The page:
In 1818 Thenard concluded his first paper on the decomposition of water peroxide, as follows: "... the vast majority of bodies have upon water peroxide an action that tends to joint oxygen to water more intimately that to separate it. All acids belong to the first group, and metals, metal sulfides, metal oxides, carbon, etc., to the second; facts which show how much the phenomenon is dependent on electricity" (Thenard, 1818-1819a). In another paper of the same year he offered a more definite opinion: "...the cause of these singular results is still hidden from us, only we see that it does not reside in affinity, at least in the manner it is usually conceived, it is probably physical and perhaps linked to electricity" (Thenard, 1818-1819b). In 1819 Thenard recognized that widely different catalysts were capable of decomposing water peroxide and admitted that all these effects were due to the same unidentified force (Thenard, 1818-1819ab; Kilani, Batis and Chastrette, 2001). In 1821 Thenard recognized clearly the generality of catalytic phenomena:"Whichever it be the cause of the phenomena...is it not very probable that it is the same that produces so many other?" He mentions as examples, the detonation of silver ammonia, of the chloride and iodide of nitrogen, fulminating powders, decomposition of ammonia gas by metals, the transformation of starch into sugar by minute amounts of diastase, and the transformation of sugar into alcohol and carbon dioxide by a small amount of ferment (Thenard, 1821). In the sixth edition of his Traité de Chimie, published in 1834, Thenard repeated, without change, the summary of his researches on the decomposition of water peroxide, which he had exposed in the 1821 edition. He was very baffled by these facts, as shown by his opinion that "after having exposed all the phenomena presented by water peroxide in its contact with most materials, we have failed in searching for their reason; unfortunately we can only present some conjectures about it..." He then discusses all the possible reasons for the catalytic action and selects again electricity by elimination apparently to the magnetic fluid "We are thus directed to attributing them to the electric fluid" (Kilani, Batis and Chastrette, 2001).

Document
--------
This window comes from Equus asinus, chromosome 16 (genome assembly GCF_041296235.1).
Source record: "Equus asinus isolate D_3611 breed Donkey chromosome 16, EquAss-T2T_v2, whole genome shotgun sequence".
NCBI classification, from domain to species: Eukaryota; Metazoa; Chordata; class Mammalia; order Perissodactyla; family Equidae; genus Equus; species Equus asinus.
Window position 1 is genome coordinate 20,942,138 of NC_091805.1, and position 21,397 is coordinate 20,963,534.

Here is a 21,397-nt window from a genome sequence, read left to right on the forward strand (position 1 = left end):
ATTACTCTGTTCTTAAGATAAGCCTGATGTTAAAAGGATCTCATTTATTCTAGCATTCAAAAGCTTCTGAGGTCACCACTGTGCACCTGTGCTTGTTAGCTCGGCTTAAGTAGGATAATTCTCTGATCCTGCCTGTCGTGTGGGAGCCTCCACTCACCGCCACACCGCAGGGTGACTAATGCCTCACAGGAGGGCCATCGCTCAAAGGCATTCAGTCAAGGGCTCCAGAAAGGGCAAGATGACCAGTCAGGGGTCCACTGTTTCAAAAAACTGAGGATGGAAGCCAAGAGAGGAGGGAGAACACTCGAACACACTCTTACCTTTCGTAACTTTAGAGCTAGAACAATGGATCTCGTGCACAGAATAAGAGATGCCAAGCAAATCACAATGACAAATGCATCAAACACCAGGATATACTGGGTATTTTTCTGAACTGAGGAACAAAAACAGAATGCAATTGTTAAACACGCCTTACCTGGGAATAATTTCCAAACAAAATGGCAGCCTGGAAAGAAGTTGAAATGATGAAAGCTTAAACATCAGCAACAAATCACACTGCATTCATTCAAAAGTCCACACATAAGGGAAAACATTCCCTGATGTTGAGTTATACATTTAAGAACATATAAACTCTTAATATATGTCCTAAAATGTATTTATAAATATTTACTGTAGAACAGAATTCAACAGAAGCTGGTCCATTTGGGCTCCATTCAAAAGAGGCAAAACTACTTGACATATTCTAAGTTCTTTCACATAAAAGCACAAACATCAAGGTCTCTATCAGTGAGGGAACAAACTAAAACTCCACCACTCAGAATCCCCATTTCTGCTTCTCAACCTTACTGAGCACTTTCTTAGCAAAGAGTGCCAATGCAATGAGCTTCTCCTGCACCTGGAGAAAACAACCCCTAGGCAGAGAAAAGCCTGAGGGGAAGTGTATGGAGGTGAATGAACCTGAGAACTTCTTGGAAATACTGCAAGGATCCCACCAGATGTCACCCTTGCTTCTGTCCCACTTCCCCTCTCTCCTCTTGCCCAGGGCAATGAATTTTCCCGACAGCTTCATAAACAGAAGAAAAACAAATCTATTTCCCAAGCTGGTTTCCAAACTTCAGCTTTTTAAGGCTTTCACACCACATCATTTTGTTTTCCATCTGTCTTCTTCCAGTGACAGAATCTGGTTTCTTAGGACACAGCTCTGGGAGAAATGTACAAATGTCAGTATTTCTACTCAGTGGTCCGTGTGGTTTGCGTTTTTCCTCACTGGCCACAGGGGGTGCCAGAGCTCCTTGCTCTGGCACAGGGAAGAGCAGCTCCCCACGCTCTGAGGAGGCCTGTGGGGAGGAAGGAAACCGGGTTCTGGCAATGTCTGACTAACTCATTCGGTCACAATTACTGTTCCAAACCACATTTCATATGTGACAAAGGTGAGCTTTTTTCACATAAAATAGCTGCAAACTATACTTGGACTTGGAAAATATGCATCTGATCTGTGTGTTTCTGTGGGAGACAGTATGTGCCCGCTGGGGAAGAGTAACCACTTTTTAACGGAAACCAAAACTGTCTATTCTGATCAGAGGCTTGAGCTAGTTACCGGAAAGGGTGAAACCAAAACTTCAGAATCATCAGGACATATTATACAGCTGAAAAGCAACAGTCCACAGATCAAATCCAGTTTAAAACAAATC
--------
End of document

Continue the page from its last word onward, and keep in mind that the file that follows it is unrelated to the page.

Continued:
In his book about the safety lamp (Davy, 1825) Davy returned to the catalytic properties of platinum and wrote: "It is probable that the rationale of all these processes is of the same kind...It may be supposed that the spongy platinum absorbs hydrogen, or that it contains oxygen, but neither of these hypotheses will apply to the fact that I first observed, of the ignition of fine wires in different mixtures of inflammable gas and air, at temperatures so far below ignition. A probable explanation of the phenomenon may, I think, be founded upon the electrochemical hypothesis (Davy,1807)... and which has seen been adopted and explained, according to their own ideas, by different philosophers".

Döbereiner's numerous experiments on platinum and platinum black led to a slow change in his ideas about the way the material acted. He claimed that platinum black "was not a simple but a mechanical combination of this metal with compressed oxygen gas...the platinum reduced or isolated by the wet method has the property of absorbing and then compressing a large amount of oxygen gas and that it becomes capable of combining chemically with diverse readily oxidisable substances...In the process of oxidation and acidification of alcohol, platinum plays a role corresponding to the function of the nitrous gases in the process of sulfuric acid formation" (Döbereiner, 1828). He also referred to the effect being caused entirely by an electric action, "whereby hydrogen forms an electrical chain with the platinum" (Döbereiner, 1823b). In a book on the phenomenon that he published in 1823 he considered that it was "probably of a quite special nature, i.e., neither mechanical nor electrical nor magnetic (Döbereiner, 1823a; Kauffman, 1999).